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Today during a class break we were talking about blogs, and one kid said that his problem with blogs, and also with journals, is that he reads his own writing after he’s written it and it all seems so self-indulgent. And I said that, when I know that something’s going to be really horribly self-indulgent, I’ll put in warning to the reader (and to myself, I guess) saying so.
WARNING: This is one such post.
I’ve been talking a lot about body and self-image here, because I am in a small group of young people and that is one of the things that small groups of young people do. And I always find myself in these conversations saying things like, “The only thing that matters is that you feel healthy,” or, “It’s dangerous and foolish to focus on a number on a scale,” or, “You have to love the body that you have,” or, “I used to get so upset about the way I look—about my face—and then I realized that that’s silly, because this is my face, and as soon as I came to terms with that I became much happier.” I’m the Mo’Nique of these discussions, basically.
Except that I’ve found myself worrying about how my body looks since coming to Germany. And staring in the mirror at my face from different angles, and wishing that it looked differently in this regard or that. And wondering what it would be like to look more like this person or that person and less like me. And all of this brings about this very strange cognitive dissonance (disclaimer: I am only, like, seventy percent sure that this is actually the correct term, because I took psychology class two years ago and did only alright) between the person that I am when talking about body and self image—a person who is totally at peace with how she looks—and the person I am left with when I look in the mirror—who is decidedly not.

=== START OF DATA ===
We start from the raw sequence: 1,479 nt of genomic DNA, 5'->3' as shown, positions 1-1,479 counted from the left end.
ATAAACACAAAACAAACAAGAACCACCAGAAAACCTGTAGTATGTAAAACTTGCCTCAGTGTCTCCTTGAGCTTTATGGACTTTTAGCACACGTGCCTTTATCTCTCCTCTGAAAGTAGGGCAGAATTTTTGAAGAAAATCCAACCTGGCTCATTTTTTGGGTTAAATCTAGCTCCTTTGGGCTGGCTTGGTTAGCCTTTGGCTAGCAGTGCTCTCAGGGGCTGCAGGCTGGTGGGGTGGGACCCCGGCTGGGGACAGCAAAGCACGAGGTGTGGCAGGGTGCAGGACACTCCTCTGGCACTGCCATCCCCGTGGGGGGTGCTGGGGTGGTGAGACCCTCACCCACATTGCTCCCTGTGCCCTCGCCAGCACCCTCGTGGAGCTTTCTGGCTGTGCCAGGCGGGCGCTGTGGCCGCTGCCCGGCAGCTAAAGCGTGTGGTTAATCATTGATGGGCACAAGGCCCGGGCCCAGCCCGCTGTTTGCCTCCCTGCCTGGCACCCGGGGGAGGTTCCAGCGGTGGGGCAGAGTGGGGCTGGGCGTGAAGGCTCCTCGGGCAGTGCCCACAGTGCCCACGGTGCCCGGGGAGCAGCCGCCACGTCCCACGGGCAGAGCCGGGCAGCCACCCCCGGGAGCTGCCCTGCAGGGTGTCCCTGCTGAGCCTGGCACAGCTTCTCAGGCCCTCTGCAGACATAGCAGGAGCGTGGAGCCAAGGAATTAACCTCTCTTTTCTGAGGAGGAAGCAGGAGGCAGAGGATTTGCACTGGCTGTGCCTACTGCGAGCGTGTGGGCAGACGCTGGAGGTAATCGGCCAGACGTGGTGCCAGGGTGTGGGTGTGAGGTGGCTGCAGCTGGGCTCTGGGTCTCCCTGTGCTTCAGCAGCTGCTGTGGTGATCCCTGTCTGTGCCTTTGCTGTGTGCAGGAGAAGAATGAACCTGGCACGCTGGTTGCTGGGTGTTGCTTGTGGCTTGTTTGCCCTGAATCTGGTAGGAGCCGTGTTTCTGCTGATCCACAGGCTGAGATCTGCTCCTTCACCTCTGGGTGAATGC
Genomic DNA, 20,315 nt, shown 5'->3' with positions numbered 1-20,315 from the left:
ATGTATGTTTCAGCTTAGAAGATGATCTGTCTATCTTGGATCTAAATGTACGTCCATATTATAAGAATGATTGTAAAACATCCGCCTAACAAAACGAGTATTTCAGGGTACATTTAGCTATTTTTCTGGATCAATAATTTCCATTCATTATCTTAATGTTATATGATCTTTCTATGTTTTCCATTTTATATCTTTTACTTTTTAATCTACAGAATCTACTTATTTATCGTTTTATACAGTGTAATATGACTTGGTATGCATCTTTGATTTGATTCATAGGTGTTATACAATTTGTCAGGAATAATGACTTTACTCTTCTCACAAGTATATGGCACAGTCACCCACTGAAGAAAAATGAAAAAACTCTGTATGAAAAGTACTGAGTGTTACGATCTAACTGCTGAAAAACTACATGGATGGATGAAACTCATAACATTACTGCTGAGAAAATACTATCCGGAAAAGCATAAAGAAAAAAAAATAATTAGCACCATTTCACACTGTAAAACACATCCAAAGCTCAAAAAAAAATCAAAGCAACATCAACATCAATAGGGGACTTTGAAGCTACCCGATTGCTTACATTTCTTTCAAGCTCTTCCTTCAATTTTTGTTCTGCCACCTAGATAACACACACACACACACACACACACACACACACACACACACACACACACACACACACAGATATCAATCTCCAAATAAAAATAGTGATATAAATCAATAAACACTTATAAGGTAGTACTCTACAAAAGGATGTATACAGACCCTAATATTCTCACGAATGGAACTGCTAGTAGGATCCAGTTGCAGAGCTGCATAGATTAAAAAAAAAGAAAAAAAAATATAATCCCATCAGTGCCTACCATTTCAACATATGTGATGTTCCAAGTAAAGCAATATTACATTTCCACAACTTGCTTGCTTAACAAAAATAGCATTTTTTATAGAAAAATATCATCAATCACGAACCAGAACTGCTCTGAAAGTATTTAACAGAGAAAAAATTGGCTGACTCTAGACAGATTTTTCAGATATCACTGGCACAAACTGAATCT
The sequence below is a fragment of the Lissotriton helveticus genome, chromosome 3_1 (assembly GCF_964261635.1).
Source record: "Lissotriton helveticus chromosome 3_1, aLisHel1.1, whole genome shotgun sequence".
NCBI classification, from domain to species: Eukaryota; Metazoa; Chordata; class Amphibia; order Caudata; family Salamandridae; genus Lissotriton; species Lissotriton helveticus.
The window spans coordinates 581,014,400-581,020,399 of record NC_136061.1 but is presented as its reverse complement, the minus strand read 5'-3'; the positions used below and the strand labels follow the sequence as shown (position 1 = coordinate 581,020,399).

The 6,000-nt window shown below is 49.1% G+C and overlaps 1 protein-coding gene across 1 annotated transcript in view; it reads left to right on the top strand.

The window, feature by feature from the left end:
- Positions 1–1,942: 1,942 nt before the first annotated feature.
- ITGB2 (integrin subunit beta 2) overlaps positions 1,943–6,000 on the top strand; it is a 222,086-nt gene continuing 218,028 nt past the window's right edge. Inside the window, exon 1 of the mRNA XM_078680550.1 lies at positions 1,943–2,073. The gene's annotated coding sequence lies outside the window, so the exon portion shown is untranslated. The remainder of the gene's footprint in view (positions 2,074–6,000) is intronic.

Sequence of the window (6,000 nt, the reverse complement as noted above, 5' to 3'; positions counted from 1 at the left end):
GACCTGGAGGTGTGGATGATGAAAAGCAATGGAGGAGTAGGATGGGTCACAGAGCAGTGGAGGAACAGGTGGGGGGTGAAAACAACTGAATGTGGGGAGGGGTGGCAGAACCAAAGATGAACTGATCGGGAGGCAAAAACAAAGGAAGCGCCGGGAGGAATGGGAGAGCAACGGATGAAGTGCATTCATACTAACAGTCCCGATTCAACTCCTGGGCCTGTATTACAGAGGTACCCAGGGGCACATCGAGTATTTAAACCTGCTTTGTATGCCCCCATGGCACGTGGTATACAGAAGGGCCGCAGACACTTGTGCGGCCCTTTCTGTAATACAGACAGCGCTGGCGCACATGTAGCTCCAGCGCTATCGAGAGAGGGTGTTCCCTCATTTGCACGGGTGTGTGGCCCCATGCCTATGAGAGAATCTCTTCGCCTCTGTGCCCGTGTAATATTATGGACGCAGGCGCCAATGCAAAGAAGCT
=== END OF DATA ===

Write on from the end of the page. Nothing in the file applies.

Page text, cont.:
And I’m not sure if I’m writing this in order to come clean with myself. Like, “You’re not Mo’Nique, self. You can’t just look in the mirror and tell yourself you’re beautiful and worthy and believe it just because she told you to on that one VH1 or E! (you know you don’t remember which it was) special on body image in Hollywood that you watched that one time.” Or because it is easier to say in writing, “I am sometimes not happy with my body and face and hair and whatever else, and I’m not happy that I’m not happy with that” than to say it out loud.
But I am sure that, while it is true that I became much happier when I stopped regularly putting myself down for my appearance, to myself and to others, I think there’s also happiness to be found in honesty, and confidence to be felt in admitting to oneself—to myself—that there’s confidence wanting. Happiness and confidence and—who knows?—maybe even beauty.